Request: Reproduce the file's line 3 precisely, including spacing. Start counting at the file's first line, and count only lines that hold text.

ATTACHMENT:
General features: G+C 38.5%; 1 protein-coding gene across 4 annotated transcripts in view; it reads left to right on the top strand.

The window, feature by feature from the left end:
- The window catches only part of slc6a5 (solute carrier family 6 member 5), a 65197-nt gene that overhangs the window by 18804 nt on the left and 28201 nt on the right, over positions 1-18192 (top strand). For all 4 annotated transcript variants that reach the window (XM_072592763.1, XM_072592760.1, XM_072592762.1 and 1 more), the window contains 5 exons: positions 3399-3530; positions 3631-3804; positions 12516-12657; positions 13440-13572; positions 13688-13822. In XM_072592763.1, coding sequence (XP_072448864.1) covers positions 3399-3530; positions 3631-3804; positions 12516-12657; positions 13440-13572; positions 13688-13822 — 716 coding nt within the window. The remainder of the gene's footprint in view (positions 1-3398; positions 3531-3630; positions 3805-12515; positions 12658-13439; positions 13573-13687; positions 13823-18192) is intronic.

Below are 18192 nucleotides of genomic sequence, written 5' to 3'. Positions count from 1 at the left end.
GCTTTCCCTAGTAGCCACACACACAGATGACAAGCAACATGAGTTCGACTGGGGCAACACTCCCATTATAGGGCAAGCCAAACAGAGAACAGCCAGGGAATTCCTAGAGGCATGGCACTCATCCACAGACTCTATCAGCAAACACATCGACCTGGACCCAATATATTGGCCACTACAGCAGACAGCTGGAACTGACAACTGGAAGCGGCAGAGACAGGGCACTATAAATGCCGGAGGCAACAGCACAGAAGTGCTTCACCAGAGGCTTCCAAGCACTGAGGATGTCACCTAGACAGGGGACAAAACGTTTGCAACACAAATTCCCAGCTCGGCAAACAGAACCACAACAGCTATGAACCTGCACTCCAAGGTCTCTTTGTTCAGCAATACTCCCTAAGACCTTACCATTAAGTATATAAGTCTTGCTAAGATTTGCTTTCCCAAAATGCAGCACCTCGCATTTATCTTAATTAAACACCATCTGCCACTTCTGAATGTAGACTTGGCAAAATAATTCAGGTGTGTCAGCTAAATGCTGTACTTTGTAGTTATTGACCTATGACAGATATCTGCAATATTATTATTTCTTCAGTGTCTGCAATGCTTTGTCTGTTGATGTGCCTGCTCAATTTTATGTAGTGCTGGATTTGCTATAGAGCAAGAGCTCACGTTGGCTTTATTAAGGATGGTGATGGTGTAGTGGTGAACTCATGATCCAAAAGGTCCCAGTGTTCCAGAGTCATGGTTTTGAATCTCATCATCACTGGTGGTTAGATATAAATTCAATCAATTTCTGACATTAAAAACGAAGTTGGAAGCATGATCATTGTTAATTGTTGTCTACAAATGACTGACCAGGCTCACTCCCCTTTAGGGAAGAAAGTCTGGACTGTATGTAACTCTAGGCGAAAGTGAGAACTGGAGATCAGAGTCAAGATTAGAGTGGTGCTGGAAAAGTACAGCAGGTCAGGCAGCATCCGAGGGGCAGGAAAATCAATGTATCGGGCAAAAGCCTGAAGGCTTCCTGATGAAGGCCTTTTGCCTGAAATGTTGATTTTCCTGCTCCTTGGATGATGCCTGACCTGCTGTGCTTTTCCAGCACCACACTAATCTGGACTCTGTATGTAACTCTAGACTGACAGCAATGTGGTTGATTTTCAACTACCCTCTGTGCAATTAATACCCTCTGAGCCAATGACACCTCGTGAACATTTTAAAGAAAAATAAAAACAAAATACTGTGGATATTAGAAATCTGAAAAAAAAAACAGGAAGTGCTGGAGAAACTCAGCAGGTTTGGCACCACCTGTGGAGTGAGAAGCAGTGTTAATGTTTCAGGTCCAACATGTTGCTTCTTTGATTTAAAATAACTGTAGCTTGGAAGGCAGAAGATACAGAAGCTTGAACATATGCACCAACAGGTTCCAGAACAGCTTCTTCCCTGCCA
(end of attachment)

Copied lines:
- The window catches only part of slc6a5 (solute carrier family 6 member 5), a 65197-nt gene that overhangs the window by 18804 nt on the left and 28201 nt on the right, over positions 1-18192 (top strand). For all 4 annotated transcript variants that reach the window (XM_072592763.1, XM_072592760.1, XM_072592762.1 and 1 more), the window contains 5 exons: positions 3399-3530; positions 3631-3804; positions 12516-12657; positions 13440-13572; positions 13688-13822. In XM_072592763.1, coding sequence (XP_072448864.1) covers positions 3399-3530; positions 3631-3804; positions 12516-12657; positions 13440-13572; positions 13688-13822 — 716 coding nt within the window. The remainder of the gene's footprint in view (positions 1-3398; positions 3531-3630; positions 3805-12515; positions 12658-13439; positions 13573-13687; positions 13823-18192) is intronic.